The neutral-host option is one good way for schools or teams with smaller budgets or lightly used facilities to bring connectivity to arenas. CU’s Folsom Field, for example, doesn’t see much use other than the six home games per football season. This year, the stadium will see big crowds beyond football only at a few events, including the Memorial Day Bolder Boulder 10K footrace (which ends inside the stadium), a Fourth of July fireworks celebration, and a couple of July concerts featuring the Dead & Company tour.

According to James Smith, vice president of carrier services for NCN, AT&T will be the anchor tenant on the DAS, and will be first to be operational. Verizon Wireless and T-Mobile, Smith said, are still negotiating long-term agreements but are expected to be on the DAS by 2020.

NCN [then under its old name of 5 Bars] negotiated a similar neutral-host deal with CU’s neighbor to the north, Colorado State University, for CSU’s new football stadium which opened in 2017. Now known as Canvas Stadium, the 41,000-seat venue had 419 total Wi-Fi access points when it opened, with approximately 250 of those used in the bowl seating area. Like CSU’s deployment, the Wi-Fi network at Folsom Field will use primarily under-seat AP deployments, mainly because the stadium’s horseshoe layout has no overhangs.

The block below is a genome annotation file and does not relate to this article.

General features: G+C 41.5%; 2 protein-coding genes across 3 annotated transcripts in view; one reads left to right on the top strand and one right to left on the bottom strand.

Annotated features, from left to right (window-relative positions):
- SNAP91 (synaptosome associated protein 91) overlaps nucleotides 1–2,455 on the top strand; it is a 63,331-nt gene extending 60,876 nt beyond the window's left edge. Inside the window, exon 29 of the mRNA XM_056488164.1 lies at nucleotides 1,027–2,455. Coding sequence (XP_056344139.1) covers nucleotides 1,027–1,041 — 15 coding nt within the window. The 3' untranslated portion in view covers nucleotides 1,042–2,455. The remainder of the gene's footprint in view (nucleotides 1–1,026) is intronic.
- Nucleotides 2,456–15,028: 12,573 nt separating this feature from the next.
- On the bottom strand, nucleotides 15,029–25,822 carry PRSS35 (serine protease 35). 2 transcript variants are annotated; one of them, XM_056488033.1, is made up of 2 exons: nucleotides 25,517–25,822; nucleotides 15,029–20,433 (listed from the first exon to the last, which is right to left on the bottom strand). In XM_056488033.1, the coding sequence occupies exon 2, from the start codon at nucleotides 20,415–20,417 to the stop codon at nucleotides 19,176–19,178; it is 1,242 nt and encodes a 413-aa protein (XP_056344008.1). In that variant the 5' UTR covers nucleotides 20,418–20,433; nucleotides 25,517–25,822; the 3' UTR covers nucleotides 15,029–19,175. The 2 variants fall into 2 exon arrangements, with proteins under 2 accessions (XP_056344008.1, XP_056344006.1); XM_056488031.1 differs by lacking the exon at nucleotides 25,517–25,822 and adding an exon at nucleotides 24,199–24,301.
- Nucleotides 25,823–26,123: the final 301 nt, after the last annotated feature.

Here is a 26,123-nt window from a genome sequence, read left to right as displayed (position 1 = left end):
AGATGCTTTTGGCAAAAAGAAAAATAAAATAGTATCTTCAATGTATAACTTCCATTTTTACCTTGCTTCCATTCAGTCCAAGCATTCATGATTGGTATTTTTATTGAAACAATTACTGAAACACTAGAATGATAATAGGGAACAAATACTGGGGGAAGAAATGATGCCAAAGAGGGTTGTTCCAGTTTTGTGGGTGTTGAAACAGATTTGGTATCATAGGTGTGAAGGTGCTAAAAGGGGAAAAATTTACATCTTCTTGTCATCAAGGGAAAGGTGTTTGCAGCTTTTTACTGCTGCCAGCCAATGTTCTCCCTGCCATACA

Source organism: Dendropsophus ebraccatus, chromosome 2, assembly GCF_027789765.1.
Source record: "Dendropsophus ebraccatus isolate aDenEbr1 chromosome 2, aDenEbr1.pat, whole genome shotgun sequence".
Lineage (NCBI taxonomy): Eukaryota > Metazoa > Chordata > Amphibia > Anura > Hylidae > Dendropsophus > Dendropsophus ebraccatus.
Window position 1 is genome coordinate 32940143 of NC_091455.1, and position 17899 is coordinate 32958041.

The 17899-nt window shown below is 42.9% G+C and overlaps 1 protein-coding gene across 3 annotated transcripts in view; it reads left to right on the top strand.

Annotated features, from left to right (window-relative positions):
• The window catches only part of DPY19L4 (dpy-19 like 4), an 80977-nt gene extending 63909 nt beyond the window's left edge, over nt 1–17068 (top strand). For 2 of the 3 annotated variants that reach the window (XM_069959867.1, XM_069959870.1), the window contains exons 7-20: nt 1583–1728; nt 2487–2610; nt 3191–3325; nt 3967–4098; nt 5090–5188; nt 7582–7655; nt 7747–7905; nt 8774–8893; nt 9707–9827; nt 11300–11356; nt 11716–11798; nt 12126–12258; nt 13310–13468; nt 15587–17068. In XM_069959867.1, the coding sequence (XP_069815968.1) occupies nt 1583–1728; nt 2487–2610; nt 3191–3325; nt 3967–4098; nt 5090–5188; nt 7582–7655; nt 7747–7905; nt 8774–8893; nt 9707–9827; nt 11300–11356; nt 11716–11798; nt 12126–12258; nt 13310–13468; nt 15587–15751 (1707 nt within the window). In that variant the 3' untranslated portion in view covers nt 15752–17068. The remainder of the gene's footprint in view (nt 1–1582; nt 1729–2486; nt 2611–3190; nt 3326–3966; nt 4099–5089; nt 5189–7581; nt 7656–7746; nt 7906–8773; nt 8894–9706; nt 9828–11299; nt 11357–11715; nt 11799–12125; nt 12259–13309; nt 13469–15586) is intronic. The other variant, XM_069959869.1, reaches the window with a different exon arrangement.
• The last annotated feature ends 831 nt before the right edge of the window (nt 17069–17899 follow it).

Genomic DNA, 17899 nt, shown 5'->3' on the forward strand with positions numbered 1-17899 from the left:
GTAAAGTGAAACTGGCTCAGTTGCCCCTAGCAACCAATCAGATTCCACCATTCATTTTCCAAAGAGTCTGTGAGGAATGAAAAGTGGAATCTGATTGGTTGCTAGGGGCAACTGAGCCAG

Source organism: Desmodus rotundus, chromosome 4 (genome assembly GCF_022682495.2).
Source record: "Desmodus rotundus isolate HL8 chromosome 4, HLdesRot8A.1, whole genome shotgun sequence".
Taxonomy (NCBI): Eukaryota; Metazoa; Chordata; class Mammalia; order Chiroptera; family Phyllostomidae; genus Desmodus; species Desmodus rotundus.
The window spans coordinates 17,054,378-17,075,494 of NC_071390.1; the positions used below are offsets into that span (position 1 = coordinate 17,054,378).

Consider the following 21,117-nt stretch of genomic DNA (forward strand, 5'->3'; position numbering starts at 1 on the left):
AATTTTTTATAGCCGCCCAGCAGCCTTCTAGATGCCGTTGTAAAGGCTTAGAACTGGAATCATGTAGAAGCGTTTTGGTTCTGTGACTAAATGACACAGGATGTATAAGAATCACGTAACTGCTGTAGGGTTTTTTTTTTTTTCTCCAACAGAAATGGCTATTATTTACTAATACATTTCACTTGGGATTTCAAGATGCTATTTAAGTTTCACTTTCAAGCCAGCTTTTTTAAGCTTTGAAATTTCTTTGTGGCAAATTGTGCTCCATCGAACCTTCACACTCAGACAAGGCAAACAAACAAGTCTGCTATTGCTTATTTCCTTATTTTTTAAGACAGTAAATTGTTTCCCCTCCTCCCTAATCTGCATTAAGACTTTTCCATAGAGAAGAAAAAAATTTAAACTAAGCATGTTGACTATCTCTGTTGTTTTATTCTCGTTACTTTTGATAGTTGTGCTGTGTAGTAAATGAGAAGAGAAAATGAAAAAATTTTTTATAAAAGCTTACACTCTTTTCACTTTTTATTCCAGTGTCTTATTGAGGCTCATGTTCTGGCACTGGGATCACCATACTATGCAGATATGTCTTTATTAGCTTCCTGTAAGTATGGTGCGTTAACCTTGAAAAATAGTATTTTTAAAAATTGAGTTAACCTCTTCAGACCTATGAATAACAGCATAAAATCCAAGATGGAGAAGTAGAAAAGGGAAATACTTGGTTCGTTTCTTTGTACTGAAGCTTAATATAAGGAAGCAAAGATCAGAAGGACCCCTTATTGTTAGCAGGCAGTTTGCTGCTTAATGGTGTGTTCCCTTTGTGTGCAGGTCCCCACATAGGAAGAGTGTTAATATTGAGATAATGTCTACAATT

DAS gear already installed in the CU Events Center

According to NCN’s Smith, the current plan sees a deployment of 550 APs in Folsom Field, with another 70 APs in the basketball arena, the CU Events Center. Both venues’ networks will be served by a central head-end room located in an old telephone PBX space near the center of campus. Fiber links will run from there to both Folsom Field and the Events Center.

At Folsom, the NCN team will have a long list of deployment challenges, mainly having to navigate the construction particulars of a stadium that has been gradually expanded and added onto over the years.

“Sometimes it’s hard to know what’s behind a brick,” said NCN director of program management Bryan Courtney, speaking of existing infrastructure that has been around for decades. Smith said the Folsom Field DAS will make use of overhead antennas, including some that will require new flagpole-type structures that will need to match Folsom Field’s architectural heritage.

Basketball arena is all top-down

At the 11,064-seat CU Events Center, formerly known as the Coors Events Center, deployment of both Wi-Fi and DAS will be somewhat easier, as all the gear servicing the seating area will be suspended from the catwalks. With the main concourse at stadium entry level and all the seats in a single rectangular bowl flowing down from there, the ceiling is close enough for good top-down coverage for both Wi-Fi and celluar, NCN’s Smith said.

The Golden Buffalo Marching Band on a CU game day. Credit: Paul Kapustka, MSR